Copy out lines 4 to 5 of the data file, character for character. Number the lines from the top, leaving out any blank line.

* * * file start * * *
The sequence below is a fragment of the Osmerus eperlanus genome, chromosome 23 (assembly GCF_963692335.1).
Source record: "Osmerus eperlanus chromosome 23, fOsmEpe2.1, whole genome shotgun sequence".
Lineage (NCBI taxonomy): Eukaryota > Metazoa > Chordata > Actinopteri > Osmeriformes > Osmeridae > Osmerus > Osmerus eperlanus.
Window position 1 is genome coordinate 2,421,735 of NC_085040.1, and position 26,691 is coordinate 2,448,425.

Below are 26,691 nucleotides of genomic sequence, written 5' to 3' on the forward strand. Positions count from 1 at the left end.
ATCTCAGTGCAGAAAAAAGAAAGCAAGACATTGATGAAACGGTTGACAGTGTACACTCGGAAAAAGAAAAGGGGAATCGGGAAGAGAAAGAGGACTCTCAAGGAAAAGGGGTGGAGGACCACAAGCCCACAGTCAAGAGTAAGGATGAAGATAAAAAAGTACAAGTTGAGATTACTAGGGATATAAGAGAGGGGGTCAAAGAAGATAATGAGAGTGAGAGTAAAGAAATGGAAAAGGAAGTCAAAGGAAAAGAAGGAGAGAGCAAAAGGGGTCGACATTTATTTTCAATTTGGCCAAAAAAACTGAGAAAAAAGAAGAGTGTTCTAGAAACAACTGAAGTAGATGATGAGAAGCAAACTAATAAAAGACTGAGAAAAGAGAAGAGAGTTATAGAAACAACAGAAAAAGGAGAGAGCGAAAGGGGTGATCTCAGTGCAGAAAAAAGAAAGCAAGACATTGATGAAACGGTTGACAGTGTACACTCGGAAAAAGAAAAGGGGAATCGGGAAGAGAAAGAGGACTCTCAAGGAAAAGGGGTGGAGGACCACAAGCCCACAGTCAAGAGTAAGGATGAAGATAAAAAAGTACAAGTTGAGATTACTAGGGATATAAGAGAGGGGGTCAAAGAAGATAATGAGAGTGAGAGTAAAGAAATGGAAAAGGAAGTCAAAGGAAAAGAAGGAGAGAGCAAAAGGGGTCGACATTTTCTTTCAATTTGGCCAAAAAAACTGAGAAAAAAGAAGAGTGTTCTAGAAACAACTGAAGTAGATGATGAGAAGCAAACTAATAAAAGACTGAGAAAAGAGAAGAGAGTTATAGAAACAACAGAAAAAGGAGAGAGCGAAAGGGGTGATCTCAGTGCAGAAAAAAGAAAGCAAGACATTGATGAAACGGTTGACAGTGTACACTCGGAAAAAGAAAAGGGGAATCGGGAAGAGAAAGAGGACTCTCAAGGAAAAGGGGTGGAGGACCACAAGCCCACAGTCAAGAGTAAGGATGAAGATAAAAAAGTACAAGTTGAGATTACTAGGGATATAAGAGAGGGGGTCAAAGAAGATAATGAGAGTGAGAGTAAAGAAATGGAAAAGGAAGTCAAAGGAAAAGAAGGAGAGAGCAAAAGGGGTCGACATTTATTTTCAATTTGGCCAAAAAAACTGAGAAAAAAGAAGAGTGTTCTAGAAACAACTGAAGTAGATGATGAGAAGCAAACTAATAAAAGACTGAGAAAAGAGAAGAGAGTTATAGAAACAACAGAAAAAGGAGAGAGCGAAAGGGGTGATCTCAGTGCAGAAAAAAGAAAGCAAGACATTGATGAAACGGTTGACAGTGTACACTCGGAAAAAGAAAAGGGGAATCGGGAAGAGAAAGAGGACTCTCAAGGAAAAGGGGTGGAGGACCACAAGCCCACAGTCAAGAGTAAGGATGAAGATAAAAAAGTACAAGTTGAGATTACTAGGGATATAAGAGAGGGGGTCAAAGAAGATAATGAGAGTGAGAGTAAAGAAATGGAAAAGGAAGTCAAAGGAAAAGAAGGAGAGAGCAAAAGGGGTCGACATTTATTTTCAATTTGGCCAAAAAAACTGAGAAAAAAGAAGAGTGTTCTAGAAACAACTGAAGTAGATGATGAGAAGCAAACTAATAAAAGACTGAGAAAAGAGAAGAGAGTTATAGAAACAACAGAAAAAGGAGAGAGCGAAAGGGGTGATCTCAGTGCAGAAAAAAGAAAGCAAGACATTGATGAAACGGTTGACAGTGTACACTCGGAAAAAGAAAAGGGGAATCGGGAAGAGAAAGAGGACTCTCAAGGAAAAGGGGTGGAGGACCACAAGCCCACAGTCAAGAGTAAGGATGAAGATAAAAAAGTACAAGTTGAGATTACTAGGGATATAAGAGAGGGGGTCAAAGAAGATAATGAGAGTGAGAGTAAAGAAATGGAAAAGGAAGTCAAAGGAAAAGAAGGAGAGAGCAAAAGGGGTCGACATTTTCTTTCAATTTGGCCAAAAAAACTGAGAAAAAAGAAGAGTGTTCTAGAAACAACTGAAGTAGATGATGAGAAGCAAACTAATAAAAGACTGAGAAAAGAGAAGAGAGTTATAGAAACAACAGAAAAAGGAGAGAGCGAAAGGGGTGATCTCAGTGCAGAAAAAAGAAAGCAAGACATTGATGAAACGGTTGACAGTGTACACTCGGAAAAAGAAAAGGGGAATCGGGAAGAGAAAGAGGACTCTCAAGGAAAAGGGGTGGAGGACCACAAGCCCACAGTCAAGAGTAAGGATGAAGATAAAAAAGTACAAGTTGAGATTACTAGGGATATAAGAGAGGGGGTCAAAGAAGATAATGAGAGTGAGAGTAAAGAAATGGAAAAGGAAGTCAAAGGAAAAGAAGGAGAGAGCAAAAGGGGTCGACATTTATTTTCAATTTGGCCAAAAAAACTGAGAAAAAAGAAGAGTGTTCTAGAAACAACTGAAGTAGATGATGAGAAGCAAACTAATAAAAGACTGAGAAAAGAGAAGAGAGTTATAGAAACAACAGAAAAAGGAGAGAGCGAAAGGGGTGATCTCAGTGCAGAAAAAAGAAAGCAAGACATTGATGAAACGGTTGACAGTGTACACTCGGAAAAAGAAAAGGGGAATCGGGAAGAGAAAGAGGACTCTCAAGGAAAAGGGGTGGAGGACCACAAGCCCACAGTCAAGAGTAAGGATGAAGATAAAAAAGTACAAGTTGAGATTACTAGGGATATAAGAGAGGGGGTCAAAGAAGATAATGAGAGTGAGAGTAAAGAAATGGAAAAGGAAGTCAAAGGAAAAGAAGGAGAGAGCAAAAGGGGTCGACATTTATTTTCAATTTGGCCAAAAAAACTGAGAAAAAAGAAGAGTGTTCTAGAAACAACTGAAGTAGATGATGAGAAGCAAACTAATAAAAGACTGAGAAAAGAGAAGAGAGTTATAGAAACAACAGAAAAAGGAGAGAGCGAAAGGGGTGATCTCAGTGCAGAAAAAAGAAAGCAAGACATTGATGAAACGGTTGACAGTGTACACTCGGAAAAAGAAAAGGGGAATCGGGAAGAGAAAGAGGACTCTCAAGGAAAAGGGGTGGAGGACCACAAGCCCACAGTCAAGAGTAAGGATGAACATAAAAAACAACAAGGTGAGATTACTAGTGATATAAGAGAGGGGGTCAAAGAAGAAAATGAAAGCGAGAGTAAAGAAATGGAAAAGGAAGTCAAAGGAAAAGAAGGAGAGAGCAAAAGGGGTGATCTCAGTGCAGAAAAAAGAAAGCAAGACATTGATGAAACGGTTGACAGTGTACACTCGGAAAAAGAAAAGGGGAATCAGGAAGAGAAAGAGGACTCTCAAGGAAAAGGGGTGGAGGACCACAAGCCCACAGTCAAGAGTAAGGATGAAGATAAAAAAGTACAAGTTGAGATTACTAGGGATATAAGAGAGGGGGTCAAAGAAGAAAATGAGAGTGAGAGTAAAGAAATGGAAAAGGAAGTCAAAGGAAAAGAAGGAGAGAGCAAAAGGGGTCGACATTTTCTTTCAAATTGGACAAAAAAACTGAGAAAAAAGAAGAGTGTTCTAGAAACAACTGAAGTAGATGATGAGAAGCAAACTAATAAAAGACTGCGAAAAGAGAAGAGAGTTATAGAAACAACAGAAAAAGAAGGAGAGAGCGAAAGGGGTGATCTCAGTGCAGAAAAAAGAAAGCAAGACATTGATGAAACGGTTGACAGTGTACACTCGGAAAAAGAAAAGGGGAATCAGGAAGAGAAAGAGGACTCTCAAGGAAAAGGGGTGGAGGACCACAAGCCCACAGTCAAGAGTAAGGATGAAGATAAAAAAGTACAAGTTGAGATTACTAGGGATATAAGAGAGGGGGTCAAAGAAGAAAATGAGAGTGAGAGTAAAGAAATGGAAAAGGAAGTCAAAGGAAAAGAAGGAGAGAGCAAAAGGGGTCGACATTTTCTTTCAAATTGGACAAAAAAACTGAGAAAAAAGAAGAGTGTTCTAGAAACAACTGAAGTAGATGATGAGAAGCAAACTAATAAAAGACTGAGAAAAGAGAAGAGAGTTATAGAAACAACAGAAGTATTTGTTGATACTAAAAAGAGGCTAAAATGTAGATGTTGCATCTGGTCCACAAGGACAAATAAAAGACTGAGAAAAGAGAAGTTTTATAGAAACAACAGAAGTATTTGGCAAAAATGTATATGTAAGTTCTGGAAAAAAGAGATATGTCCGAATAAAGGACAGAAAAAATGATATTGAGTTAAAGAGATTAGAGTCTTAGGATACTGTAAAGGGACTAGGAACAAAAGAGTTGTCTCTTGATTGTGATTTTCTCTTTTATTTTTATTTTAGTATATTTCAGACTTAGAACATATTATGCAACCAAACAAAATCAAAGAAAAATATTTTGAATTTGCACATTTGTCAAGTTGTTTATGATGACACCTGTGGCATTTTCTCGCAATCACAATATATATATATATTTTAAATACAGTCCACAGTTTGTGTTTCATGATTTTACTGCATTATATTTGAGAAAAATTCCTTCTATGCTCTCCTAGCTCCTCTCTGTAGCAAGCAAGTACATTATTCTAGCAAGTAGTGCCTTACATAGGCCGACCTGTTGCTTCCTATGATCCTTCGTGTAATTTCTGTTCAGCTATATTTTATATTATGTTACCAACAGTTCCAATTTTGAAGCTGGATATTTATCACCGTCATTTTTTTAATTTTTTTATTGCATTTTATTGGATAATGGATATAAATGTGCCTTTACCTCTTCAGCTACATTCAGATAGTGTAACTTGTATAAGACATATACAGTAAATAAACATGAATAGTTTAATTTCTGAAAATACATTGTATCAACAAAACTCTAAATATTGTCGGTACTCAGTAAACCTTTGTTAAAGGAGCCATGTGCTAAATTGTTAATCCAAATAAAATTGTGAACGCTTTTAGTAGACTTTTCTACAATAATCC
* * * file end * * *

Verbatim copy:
Window position 1 is genome coordinate 2,421,735 of NC_085040.1, and position 26,691 is coordinate 2,448,425.

Below are 26,691 nucleotides of genomic sequence, written 5' to 3' on the forward strand. Positions count from 1 at the left end.